For all its traditions of revering its sages and savants, this country is sadly deficient in the gift of honouring those who do it distinguished service. This has, let it be said right away, nothing to do with rewards. The truly great servants of a nation do not give a damn about rewards for services rendered. But surely there is such a thing as recognition. And, it, alas, is in short supply in India today.
Though governments do set the tone in such matters the fault is not that of the governmental system alone; the approach of the entire society seems flawed. After all, why are festschrifts so unknown in this land of 800 million people? The institution of abhinandan granths was degraded to the point of destruction long ago by turning it into a vehicle of sycophancy chiefly of those ensconced in power and of most of whom little trace survived their loss of office.
Under these circumstances, it is all the more remarkable that one of the few festschrifts worth the name to appear and receive critical acclaim is in honour of P.N. Haksar on the occasion of his 75th birthday. The tributes paid to him in this 228-page volume, competently edited by Bidyut Sarkar, are eminently well deserved. It is to the credit of the contributors that these stay well this side of the extravagant though there is no mistaking their warmth and sincerity. ‘This is perhaps for the first time,’ says K. Natwar Singh in the foreword, ‘that, a former civil servant has aroused such affectionate passion. But then PNH is no run-of-the-mill civil servant.’ However, the pertinent point is that Haksar has always been a lot more than a mere civil servant even though he did spend a quarter century of his life in the bureaucratic labyrinth, starting as a professional diplomat and ending his illustrious career as unquestionably the ablest and most upright chief counsellor Indira Gandhi ever had.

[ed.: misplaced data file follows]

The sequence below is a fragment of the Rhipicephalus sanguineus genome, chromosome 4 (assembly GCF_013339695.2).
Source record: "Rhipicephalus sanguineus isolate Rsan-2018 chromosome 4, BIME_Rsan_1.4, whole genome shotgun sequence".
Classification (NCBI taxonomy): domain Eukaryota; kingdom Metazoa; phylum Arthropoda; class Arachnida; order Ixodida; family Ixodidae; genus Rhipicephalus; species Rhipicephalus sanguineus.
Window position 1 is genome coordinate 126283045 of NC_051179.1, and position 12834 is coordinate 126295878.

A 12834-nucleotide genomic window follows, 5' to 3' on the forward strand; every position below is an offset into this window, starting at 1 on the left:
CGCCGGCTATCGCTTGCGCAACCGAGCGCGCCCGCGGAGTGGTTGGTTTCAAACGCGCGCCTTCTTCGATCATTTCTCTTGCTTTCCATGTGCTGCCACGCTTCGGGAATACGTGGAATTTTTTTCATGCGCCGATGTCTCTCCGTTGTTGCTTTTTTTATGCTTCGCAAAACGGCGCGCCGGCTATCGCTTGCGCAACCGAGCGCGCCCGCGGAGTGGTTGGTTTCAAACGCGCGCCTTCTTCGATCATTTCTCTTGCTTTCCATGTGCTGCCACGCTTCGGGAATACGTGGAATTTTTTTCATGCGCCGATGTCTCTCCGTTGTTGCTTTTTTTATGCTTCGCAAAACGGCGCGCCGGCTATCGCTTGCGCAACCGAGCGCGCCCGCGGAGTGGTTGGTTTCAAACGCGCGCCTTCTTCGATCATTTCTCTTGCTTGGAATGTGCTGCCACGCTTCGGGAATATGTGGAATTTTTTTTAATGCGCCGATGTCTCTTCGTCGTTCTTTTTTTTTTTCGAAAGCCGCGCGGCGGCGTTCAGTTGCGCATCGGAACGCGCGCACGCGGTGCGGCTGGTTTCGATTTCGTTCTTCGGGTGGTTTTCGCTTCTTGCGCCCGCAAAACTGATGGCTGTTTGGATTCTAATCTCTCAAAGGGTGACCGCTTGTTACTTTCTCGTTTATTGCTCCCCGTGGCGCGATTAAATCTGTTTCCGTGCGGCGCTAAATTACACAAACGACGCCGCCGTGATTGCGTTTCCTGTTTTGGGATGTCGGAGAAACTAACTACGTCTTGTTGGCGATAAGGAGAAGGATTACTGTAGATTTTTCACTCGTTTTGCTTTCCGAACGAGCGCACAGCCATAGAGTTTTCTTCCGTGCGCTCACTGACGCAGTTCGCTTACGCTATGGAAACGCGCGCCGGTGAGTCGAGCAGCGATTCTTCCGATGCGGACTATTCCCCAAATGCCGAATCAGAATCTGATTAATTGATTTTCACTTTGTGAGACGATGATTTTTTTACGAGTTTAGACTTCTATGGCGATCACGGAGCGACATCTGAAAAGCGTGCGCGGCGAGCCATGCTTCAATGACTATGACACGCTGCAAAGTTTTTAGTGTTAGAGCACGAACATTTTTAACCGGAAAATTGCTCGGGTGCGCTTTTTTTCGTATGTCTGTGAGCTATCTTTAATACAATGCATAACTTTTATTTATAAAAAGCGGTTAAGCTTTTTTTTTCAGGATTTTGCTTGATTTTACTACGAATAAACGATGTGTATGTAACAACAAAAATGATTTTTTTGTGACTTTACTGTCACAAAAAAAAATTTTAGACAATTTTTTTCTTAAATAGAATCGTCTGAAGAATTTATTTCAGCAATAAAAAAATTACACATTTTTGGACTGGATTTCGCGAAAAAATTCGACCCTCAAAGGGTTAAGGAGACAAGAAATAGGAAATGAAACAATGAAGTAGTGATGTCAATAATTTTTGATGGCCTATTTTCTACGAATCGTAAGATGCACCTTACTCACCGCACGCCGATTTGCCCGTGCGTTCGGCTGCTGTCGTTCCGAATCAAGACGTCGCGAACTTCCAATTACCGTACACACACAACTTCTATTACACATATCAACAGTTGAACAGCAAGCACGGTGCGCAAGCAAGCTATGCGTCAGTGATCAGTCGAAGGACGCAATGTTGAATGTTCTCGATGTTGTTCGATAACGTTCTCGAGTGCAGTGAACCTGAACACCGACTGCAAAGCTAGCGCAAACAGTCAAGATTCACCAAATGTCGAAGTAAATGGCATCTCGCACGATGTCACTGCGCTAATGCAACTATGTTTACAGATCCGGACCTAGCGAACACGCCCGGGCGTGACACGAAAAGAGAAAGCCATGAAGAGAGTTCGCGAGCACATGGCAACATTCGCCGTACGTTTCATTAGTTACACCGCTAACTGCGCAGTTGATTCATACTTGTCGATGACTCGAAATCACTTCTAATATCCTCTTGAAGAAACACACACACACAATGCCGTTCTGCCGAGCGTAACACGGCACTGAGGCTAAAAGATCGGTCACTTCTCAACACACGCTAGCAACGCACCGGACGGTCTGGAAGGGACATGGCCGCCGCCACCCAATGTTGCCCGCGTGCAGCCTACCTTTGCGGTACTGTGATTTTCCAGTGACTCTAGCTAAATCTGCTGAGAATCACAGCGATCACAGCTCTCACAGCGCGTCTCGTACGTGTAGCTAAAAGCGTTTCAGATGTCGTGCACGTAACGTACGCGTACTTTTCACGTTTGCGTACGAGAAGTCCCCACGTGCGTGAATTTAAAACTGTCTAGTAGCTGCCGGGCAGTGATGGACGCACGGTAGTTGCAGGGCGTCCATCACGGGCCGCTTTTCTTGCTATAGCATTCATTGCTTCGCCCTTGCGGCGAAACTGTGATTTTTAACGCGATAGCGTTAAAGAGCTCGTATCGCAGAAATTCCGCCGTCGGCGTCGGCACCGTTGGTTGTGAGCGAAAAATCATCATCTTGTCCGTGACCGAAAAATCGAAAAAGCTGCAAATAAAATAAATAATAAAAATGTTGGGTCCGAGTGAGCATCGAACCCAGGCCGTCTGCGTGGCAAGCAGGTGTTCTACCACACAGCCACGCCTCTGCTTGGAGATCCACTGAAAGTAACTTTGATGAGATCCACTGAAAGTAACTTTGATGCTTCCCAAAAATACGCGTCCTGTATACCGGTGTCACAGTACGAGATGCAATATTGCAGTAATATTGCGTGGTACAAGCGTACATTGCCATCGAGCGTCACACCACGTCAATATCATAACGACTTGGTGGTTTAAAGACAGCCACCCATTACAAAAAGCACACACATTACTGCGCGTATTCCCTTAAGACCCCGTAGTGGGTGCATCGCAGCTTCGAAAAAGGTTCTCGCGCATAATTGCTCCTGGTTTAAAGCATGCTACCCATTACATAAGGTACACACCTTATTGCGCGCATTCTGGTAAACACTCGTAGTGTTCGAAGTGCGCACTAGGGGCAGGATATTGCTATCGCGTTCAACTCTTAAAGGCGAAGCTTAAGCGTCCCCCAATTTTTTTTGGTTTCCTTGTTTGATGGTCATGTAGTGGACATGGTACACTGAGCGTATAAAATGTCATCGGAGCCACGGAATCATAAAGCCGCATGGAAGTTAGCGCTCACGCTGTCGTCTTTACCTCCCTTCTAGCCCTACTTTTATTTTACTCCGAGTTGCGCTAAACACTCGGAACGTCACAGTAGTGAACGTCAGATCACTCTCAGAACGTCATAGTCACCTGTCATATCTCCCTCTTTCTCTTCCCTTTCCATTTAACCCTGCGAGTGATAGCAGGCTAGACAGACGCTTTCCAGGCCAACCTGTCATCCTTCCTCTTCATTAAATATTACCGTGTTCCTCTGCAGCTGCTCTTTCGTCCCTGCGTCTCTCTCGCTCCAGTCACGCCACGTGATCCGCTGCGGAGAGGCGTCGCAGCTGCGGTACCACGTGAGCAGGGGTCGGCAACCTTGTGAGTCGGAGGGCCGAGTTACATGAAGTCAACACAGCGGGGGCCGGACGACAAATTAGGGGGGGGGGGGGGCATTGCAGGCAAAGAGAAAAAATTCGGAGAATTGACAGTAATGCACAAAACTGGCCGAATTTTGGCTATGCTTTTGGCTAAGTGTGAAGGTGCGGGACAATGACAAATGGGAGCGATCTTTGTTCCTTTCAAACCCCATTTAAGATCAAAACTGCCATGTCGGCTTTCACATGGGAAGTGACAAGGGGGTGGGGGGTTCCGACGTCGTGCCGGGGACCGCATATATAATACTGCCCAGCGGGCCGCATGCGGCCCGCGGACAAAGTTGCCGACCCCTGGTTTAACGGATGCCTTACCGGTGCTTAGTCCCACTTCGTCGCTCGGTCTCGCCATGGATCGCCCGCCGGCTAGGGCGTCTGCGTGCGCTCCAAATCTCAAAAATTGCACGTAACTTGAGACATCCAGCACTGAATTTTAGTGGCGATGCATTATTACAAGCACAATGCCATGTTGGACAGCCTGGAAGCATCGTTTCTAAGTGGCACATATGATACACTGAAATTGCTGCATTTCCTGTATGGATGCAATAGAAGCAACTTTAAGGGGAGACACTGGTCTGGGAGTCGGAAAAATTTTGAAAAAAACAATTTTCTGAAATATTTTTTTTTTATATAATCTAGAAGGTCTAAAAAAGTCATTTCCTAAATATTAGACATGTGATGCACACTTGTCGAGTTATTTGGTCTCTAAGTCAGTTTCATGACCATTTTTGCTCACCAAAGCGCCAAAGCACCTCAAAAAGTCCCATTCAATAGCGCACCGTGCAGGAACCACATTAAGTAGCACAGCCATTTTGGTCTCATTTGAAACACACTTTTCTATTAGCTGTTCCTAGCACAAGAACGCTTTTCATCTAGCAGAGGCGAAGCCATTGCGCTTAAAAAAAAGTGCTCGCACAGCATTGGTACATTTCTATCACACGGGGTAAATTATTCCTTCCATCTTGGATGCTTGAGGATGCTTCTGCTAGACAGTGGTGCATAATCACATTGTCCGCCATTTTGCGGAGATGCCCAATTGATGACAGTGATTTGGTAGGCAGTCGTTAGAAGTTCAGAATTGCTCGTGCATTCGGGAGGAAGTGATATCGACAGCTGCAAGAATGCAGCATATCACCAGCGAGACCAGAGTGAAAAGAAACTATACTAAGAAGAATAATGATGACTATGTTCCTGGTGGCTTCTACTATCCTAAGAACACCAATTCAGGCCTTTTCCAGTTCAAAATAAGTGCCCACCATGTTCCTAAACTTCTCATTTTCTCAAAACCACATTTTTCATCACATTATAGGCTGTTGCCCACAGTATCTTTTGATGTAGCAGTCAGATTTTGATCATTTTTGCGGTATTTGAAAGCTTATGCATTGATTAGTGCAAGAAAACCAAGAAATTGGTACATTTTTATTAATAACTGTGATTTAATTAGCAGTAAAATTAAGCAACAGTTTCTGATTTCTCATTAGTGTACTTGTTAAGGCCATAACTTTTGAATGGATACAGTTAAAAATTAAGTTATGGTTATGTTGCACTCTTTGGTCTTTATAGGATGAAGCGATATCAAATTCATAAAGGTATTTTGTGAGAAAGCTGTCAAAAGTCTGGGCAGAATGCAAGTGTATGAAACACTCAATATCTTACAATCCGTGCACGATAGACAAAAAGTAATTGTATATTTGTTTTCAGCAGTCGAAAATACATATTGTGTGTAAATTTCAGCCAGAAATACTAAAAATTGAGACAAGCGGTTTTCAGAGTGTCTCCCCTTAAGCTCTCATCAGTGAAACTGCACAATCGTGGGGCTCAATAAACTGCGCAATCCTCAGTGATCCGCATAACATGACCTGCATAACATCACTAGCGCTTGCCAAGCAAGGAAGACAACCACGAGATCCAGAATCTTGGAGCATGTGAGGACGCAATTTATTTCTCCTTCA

Some of the qualities which have made Haksar what he is have been listed by Natwar Singh: ‘A first-rate intellect, a deeply analytical mind…a flinty sense of humour, strong nerves, a love of truth, fearlessness, compassion, detachment, a horror of humbug and enormous moral stamina.’
To this Nikhil Chakravartty, one of the 26 contributors to the festschrift, who has known Haksar intimately for over half a century, has perceptively added that Haksar, though a man of strong convictions and firm opinions, never has a closed mind. ‘He would argue with conviction but try to understand other points of view,’ writes Chakravartty of the days, before the Second World War, when both of them were students in England.
Moreover it needs to be noted that, unlike the civil servants who dominated in the highest reaches of the bureaucracy until the mid-seventies and even beyond, Haksar is a child of the freedom movement in which he took part in its nerve-centre, Allahabad. He was 35 and was being talked of as a rising star at the Allahabad Bar when Jawaharlal Nehru drafted him into diplomacy. By then his worldview had been formed; those coming into contact with him used to be struck by the breadth of his vision, the depth of his convictions and the passion of his attachment to the values, ideals and causes he had made his own. It is this that had set him apart from the general run of mandarins and on this foundation was built his future spectacular role as Indira Gandhi’s top aide and adviser during what was undoubtedly her finest hour.